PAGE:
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Sean Peterson

Sean Peterson is a PhD student in Musicology at The University of Oregon, and holds a master’s degree in Jazz Studies. His research focuses on instrumental performance in hip-hop, including the band The Roots, and hip-hop musical theatre. Mr. Peterson plays bass in contemporary jazz, historically-informed classical, bluegrass-meets-gypsy-jazz, R&B, and afro-funk styles. In June 2015 he released his first album, Let It Show, which he composed, arranged, recorded, and mixed.

“21st Century Funk: A Microtiming Analysis of the Beats of Jay Dilla”
We often say that an artist has a unique and identifiable “voice” on his or her instrument. Just as we recognize voices for their particular sonic characteristics, an instrumentalist’s particular qualities of sound or musical vocabulary can make an unfamiliar performance identifiable. Hip-hop producers are no exception, and hip-hop fans often say a beat “sounds like” a given producer based on certain audible attributes. The beats of J Dilla (James Yancey) are some of the most talked about among instrumentalists and producers. Defining characteristics of Dilla’s work include the unique timbral characteristics of his drum samples, his knack for creating new melodies and chord progressions using chopped and reassembled samples, and quite often, wobbly (some might say “sloppy”) rhythmic characteristics. Focusing primarily on the rhythmic aspects of Dilla’s beats, I explore how individual rhythmic elements in the groove interact to give his beats a special swing. In other words, I consider the way he chops his samples, EQs them, and plays them back rhythmically to assemble a beat to be the unique aspects of his “voice.” By using microtiming data, this paper demonstrates how several of Dilla’s beats varied from those of his contemporaries and helped to reshape conceptions of what “funky” can sound like. By comparing these minute relationships in timings among the rhythmic elements in several recorded tracks, my analysis seeks to understand one of the most important ways that Dilla stamped his beats with his characteristic “voice."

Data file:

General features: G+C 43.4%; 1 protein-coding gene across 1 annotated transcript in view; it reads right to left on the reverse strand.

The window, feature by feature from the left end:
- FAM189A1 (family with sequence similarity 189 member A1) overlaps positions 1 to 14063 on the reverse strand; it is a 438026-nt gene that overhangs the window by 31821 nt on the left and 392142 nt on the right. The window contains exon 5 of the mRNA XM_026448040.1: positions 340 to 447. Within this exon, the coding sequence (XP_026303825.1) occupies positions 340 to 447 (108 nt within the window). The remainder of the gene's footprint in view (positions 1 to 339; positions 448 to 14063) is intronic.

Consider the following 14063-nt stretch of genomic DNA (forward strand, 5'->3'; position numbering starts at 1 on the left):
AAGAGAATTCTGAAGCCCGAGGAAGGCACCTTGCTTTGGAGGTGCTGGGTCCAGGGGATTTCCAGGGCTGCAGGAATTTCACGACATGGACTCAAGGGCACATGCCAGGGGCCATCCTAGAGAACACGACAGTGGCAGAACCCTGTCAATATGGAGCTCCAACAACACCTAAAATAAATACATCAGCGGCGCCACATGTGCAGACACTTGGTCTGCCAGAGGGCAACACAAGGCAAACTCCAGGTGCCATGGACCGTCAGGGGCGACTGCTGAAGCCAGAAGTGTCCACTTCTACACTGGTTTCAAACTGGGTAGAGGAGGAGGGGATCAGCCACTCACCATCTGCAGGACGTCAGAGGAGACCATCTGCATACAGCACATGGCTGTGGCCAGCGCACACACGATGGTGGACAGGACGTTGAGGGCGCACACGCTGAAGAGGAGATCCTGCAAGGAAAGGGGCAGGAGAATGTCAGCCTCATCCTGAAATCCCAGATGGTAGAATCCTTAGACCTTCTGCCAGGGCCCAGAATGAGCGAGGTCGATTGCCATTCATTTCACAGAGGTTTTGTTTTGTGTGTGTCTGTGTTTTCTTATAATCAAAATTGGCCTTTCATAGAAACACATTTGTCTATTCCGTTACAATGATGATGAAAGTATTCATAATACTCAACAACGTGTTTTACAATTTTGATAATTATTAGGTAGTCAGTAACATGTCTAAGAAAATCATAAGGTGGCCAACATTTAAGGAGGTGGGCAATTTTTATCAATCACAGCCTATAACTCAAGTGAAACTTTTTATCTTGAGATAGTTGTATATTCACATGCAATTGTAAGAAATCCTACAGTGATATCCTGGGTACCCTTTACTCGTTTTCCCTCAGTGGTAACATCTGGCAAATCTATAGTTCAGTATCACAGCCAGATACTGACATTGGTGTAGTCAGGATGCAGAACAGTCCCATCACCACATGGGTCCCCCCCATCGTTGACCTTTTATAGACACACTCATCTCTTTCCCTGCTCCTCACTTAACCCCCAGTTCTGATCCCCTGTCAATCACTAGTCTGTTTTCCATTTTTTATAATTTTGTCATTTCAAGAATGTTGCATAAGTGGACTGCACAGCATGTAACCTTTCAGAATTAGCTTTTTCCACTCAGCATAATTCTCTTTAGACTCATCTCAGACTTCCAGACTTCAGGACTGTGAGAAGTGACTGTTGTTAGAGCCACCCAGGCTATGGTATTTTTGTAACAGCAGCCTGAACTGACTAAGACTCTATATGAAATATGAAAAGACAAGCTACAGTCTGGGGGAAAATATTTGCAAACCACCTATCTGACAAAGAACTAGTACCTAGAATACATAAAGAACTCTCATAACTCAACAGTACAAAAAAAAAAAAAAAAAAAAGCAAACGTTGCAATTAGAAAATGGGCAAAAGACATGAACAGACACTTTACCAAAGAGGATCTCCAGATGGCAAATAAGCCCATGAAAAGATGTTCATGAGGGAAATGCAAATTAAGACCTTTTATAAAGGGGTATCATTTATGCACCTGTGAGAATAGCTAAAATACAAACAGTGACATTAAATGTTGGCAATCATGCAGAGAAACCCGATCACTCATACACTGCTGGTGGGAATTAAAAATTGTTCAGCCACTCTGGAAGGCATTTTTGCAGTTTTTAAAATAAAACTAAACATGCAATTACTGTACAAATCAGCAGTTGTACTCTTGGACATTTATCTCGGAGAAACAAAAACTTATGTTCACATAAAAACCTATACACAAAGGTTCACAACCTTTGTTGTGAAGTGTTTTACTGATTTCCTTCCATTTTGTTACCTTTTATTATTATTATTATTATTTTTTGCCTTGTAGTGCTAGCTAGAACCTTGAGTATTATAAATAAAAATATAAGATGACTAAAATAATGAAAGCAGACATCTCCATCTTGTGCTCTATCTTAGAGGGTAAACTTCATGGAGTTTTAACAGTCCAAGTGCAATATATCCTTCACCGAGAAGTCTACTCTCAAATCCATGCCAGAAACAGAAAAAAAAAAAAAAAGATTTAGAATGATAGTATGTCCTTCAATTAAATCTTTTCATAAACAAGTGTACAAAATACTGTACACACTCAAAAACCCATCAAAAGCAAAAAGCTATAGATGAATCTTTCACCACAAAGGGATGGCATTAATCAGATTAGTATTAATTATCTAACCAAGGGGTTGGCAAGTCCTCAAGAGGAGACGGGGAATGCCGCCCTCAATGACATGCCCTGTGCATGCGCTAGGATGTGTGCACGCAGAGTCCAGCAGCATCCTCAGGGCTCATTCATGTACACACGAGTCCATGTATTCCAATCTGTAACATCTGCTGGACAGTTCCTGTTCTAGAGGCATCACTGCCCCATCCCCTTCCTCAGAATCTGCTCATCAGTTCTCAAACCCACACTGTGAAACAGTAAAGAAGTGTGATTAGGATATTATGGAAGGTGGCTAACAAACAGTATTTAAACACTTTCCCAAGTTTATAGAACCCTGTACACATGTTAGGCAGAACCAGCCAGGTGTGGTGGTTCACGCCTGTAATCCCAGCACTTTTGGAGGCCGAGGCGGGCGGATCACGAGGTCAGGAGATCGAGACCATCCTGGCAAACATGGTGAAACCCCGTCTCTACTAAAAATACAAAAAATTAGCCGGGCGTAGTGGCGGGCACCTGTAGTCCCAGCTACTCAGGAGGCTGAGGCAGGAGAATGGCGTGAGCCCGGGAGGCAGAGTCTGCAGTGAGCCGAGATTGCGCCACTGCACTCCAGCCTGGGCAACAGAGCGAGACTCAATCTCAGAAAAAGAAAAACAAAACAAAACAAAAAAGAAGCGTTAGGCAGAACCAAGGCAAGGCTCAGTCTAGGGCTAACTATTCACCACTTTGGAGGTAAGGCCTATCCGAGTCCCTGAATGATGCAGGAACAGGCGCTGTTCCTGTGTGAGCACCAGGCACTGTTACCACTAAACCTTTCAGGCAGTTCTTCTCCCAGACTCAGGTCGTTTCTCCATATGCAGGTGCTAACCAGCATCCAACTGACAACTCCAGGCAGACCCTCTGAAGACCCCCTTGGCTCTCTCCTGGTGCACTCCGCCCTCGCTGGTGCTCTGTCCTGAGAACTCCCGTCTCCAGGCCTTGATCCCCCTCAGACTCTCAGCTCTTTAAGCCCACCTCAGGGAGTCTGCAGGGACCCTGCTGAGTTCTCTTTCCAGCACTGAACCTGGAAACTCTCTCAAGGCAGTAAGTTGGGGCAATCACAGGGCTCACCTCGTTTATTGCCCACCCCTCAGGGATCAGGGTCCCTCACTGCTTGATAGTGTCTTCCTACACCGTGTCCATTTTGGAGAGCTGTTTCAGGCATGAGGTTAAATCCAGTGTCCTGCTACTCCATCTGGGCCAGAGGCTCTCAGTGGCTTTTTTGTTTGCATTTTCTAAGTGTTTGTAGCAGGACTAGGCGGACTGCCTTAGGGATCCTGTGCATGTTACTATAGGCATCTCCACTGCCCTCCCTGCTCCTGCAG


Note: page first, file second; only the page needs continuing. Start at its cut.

“The Producer’s Voice/Sounding Identity”
Since hip-hop music’s earliest years as a commercial genre, MCs have taken center stage and captured the majority of the audience’s attention. The distinctive voices and larger-than-life personalities of famous rappers are veritable brands that have become the focal point of the music industry and its marketing machinery. The full effect of an MC’s performance, however, depends on the work of behind-the-scenes producers, DJs, and other contributors. Therefore, in addition to considering what rappers are saying, it is important to find ways of acknowledging the significance of what rap producers and their audiences are doing. This panel seeks to better understand hip hop as music and as a site where audiences negotiate meaning and their own senses of identity. How do we recognize the “voice” of a producer working with pre-recorded samples? In what ways does a hip-hop beat contribute its own poetic content to a song’s lyrical meaning? And in what ways can we imagine audiences engaging a song—not only with respect to its lexical meaning—but also in terms of its sound? This panel seeks to offer answers to these and other questions, helping us to hear more clearly the producer’s voice and the sounding of identity in hip-hop and rap music.

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